Causes of action: First findings of the LSRC periodic survey.
J LAW SOC
In this paper we report some of the first findings of the LSRC periodic survey of justiciable problems. We confirm the prevalence of justiciable problems amongst the general population. We identify important differences in the experiences of discrete socio-demographic populations, not only in terms of the number of problems faced, but also in terms of the perception of problems and reactions to them. We show that cost is not the principal barrier to taking action or obtaining,advice across most problem categories. Other concerns, such as fear or uncertainty as to what can be done are generally more prevalent. We illustrate the range of strategies employed by those who take action, and confirm the rarity of court action. Finally we show that the basic form of Felstiner, Abel, and Sarat's aetiology of lawsuits is recognizable within our findings, although we explain that the manner and form of progression through the various stages is complex and irregular.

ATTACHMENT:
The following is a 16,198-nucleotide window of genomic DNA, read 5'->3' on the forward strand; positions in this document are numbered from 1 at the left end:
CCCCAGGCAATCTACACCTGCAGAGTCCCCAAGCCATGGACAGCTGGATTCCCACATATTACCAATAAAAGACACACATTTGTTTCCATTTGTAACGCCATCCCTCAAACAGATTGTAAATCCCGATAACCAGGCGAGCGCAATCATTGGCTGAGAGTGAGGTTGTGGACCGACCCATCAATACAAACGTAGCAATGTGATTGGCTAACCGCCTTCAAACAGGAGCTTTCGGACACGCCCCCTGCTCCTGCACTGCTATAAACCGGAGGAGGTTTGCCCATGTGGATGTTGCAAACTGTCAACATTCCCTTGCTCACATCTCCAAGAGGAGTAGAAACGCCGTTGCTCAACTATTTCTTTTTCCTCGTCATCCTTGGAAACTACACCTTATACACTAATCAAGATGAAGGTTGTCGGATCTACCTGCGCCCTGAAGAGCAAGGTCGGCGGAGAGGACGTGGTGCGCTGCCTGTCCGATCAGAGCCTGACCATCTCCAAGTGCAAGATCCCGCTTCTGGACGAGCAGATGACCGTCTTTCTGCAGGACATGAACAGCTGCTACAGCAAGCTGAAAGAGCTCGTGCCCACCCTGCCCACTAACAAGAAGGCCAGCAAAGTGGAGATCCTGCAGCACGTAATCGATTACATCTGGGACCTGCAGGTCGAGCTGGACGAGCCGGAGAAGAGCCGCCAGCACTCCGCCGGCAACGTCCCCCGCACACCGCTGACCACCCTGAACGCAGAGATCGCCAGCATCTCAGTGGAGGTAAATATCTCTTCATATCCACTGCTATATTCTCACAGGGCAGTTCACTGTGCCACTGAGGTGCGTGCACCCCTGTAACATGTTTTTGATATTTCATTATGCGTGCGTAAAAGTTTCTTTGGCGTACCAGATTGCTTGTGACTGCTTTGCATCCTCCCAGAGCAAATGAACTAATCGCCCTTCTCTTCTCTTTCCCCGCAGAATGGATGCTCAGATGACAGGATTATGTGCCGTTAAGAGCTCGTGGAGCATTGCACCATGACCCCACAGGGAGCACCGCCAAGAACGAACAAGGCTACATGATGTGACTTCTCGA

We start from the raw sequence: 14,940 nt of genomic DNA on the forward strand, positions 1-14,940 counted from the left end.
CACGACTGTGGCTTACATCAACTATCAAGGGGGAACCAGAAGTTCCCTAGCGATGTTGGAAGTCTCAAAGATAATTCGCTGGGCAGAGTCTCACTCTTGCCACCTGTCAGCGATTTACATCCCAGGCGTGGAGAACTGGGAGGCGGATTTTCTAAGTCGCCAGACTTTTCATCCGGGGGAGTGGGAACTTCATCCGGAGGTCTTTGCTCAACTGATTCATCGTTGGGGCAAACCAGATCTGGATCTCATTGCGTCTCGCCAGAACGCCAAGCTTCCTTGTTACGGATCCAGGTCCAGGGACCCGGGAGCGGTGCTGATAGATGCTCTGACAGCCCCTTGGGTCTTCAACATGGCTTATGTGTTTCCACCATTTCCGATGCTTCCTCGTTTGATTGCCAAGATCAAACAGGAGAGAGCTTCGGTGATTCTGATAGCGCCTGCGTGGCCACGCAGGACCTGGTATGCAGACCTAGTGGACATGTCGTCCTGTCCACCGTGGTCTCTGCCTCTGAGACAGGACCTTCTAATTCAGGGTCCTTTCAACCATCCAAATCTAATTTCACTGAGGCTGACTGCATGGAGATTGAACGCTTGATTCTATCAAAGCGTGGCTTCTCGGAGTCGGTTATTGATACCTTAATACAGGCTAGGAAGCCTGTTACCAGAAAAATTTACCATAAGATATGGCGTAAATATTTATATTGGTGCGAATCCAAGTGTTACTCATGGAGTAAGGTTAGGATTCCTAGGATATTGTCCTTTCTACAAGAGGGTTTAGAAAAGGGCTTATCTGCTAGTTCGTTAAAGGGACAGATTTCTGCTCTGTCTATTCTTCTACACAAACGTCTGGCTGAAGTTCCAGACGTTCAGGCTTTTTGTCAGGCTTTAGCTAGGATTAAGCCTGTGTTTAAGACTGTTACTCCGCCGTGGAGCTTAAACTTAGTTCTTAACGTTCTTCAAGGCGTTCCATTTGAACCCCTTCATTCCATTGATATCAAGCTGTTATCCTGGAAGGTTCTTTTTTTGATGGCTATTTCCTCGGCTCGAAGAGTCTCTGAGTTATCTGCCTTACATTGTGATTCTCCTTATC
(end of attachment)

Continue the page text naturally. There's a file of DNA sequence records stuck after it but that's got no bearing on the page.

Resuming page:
|Title:||Causes of action: First findings of the LSRC periodic survey|
|UCL classification:||UCL > School of Arts and Social Sciences > Faculty of Laws|
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